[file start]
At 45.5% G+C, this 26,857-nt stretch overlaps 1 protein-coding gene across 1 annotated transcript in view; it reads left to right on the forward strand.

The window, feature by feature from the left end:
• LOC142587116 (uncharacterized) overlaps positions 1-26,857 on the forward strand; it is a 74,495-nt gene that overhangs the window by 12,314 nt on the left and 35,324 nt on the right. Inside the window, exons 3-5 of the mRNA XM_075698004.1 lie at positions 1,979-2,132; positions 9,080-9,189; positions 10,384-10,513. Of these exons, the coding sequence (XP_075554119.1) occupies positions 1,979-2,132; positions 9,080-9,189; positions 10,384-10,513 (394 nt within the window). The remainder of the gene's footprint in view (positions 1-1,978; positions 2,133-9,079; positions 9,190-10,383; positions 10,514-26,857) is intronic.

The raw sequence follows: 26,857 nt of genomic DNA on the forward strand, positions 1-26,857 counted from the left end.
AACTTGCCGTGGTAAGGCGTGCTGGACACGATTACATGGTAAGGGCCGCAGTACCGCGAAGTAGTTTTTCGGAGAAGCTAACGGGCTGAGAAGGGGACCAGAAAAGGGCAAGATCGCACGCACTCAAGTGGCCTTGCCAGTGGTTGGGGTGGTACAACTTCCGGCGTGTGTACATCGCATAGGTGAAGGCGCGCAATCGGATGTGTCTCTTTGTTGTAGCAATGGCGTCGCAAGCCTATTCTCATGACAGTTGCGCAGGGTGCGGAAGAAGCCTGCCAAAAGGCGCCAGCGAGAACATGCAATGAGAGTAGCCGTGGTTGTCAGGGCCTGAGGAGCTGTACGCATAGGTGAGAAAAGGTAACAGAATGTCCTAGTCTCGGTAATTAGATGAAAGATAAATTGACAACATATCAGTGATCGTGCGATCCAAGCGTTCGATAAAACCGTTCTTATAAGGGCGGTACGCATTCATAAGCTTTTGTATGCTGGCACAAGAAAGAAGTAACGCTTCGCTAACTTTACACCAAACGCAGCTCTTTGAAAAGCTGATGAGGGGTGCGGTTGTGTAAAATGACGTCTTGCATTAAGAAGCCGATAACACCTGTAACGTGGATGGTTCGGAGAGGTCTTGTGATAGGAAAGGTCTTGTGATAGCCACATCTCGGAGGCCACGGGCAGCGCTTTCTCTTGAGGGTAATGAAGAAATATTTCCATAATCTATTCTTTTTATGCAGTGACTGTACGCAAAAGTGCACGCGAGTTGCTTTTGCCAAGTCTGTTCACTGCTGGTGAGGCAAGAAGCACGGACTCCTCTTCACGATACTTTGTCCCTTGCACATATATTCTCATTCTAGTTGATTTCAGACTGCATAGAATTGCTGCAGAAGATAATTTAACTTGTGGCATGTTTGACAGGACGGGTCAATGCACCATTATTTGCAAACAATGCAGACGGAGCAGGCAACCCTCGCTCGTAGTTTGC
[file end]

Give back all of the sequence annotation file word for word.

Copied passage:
At 45.5% G+C, this 26,857-nt stretch overlaps 1 protein-coding gene across 1 annotated transcript in view; it reads left to right on the forward strand.

The window, feature by feature from the left end:
• LOC142587116 (uncharacterized) overlaps positions 1-26,857 on the forward strand; it is a 74,495-nt gene that overhangs the window by 12,314 nt on the left and 35,324 nt on the right. Inside the window, exons 3-5 of the mRNA XM_075698004.1 lie at positions 1,979-2,132; positions 9,080-9,189; positions 10,384-10,513. Of these exons, the coding sequence (XP_075554119.1) occupies positions 1,979-2,132; positions 9,080-9,189; positions 10,384-10,513 (394 nt within the window). The remainder of the gene's footprint in view (positions 1-1,978; positions 2,133-9,079; positions 9,190-10,383; positions 10,514-26,857) is intronic.

The raw sequence follows: 26,857 nt of genomic DNA on the forward strand, positions 1-26,857 counted from the left end.
AACTTGCCGTGGTAAGGCGTGCTGGACACGATTACATGGTAAGGGCCGCAGTACCGCGAAGTAGTTTTTCGGAGAAGCTAACGGGCTGAGAAGGGGACCAGAAAAGGGCAAGATCGCACGCACTCAAGTGGCCTTGCCAGTGGTTGGGGTGGTACAACTTCCGGCGTGTGTACATCGCATAGGTGAAGGCGCGCAATCGGATGTGTCTCTTTGTTGTAGCAATGGCGTCGCAAGCCTATTCTCATGACAGTTGCGCAGGGTGCGGAAGAAGCCTGCCAAAAGGCGCCAGCGAGAACATGCAATGAGAGTAGCCGTGGTTGTCAGGGCCTGAGGAGCTGTACGCATAGGTGAGAAAAGGTAACAGAATGTCCTAGTCTCGGTAATTAGATGAAAGATAAATTGACAACATATCAGTGATCGTGCGATCCAAGCGTTCGATAAAACCGTTCTTATAAGGGCGGTACGCATTCATAAGCTTTTGTATGCTGGCACAAGAAAGAAGTAACGCTTCGCTAACTTTACACCAAACGCAGCTCTTTGAAAAGCTGATGAGGGGTGCGGTTGTGTAAAATGACGTCTTGCATTAAGAAGCCGATAACACCTGTAACGTGGATGGTTCGGAGAGGTCTTGTGATAGGAAAGGTCTTGTGATAGCCACATCTCGGAGGCCACGGGCAGCGCTTTCTCTTGAGGGTAATGAAGAAATATTTCCATAATCTATTCTTTTTATGCAGTGACTGTACGCAAAAGTGCACGCGAGTTGCTTTTGCCAAGTCTGTTCACTGCTGGTGAGGCAAGAAGCACGGACTCCTCTTCACGATACTTTGTCCCTTGCACATATATTCTCATTCTAGTTGATTTCAGACTGCATAGAATTGCTGCAGAAGATAATTTAACTTGTGGCATGTTTGACAGGACGGGTCAATGCACCATTATTTGCAAACAATGCAGACGGAGCAGGCAACCCTCGCTCGTAGTTTGC